How Lulz Took Down Wall Street
r/WallStreetBets delivered cybernetic karma to those who deserve it
As the hedge fund billionaires suffering catastrophic losses in the r/WallStreetBets activist campaign now realize, we reap what we sow. Even more so in a digital age.
Norbert Wiener tried to warn us way back in the 1950s that digital technologies would be cybernetic in nature. They do not function in the straight linear fashion of the Industrial Age with its assembly lines, unidirectional drive toward progress, and growth-based capitalism. No, the world of cybernetics is a world of feedback loops — like the cycles of a computer. Call and response. Everything comes back, like karma. And though for a while it looked like digital technology was just going to accelerate that relentless drive toward infinite wealth for the few, feedback has finally kicked in, and the digital revolution so many of us have been waiting for may, at last, be here.
First off, we have to remember that migrating the markets to the internet was a bad idea in the first place. Media environments tend to determine a whole lot more about the way things function inside them than we like to believe. Initially, the tools help us do the things we want to do more efficiently. But then, we start to change our behavior to meet the needs of the tools. And eventually, the tools take over, making our decisions for us. It’s one big system, where people may as well be bots. Most hedge fund billionaires I’ve met really don’t make decisions anymore, beyond whom to hire to write their algorithms. The only ones who maintain any autonomy at all in these systems are the hackers and gamers — like the ones currently invading the marketplace to save the memetically appropriate company GameStop.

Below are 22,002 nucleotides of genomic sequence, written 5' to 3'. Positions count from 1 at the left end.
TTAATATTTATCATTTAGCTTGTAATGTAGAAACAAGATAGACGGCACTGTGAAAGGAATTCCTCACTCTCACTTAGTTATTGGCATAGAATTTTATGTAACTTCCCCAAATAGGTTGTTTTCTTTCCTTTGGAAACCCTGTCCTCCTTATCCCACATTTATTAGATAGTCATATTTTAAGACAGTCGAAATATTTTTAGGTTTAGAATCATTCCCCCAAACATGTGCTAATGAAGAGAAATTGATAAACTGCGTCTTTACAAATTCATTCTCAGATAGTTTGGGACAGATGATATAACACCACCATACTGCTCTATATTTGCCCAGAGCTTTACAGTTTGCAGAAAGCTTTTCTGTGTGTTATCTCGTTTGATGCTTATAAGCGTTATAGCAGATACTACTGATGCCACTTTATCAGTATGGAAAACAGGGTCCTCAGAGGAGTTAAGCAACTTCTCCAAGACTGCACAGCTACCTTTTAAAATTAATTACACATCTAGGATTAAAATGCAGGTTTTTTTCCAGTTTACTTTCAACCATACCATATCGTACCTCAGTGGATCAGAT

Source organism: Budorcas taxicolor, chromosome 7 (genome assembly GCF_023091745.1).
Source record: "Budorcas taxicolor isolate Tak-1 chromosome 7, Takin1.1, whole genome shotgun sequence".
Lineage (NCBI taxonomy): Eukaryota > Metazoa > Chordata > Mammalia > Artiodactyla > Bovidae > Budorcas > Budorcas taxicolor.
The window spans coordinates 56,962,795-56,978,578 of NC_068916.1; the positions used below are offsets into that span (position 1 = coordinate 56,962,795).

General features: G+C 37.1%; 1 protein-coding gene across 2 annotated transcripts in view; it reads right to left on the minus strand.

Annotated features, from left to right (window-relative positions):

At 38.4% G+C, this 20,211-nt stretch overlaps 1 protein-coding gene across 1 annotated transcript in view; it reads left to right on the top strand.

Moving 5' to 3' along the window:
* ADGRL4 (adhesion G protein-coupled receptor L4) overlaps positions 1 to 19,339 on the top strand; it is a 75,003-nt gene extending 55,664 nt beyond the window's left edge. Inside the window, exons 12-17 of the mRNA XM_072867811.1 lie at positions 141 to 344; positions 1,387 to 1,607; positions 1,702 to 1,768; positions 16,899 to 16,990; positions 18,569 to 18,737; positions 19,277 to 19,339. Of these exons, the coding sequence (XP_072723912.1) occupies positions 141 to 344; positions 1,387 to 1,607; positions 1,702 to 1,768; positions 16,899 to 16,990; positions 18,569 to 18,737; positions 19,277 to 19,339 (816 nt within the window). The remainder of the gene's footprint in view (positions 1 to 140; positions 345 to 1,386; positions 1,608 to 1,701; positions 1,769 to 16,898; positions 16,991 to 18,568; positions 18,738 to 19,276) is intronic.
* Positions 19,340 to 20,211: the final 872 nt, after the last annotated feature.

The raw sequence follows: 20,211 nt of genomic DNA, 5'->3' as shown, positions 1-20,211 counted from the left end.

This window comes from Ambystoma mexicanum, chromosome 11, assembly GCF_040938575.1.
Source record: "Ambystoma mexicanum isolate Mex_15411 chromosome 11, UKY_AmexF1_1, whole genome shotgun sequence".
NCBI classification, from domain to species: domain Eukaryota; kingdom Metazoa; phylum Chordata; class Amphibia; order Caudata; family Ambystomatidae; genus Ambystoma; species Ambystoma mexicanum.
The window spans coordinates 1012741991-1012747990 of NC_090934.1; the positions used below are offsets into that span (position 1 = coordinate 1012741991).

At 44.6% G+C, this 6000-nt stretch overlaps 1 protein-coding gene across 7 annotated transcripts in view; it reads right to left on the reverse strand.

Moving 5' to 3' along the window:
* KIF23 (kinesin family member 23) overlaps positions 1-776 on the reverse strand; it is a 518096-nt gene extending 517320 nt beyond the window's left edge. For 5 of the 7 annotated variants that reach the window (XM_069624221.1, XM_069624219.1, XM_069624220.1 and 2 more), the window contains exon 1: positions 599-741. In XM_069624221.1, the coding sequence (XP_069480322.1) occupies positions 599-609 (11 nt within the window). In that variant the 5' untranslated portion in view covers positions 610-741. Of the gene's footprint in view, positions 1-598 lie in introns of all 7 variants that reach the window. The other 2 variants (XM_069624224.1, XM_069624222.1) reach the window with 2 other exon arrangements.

Indeed, the elite put business, politics, and eventually finance inside a video game. Now, we’re playing it. I wrote my dissertation about this 10 years ago when it still looked like digital trading platforms would remain one step ahead of human players. The discount brokers built online platforms that simulated the screens of professional brokers, encouraging retail users to day trade and play with options. As studies showed, the more frequently retail traders transacted, the more money they lost — and the more fees the platforms collected.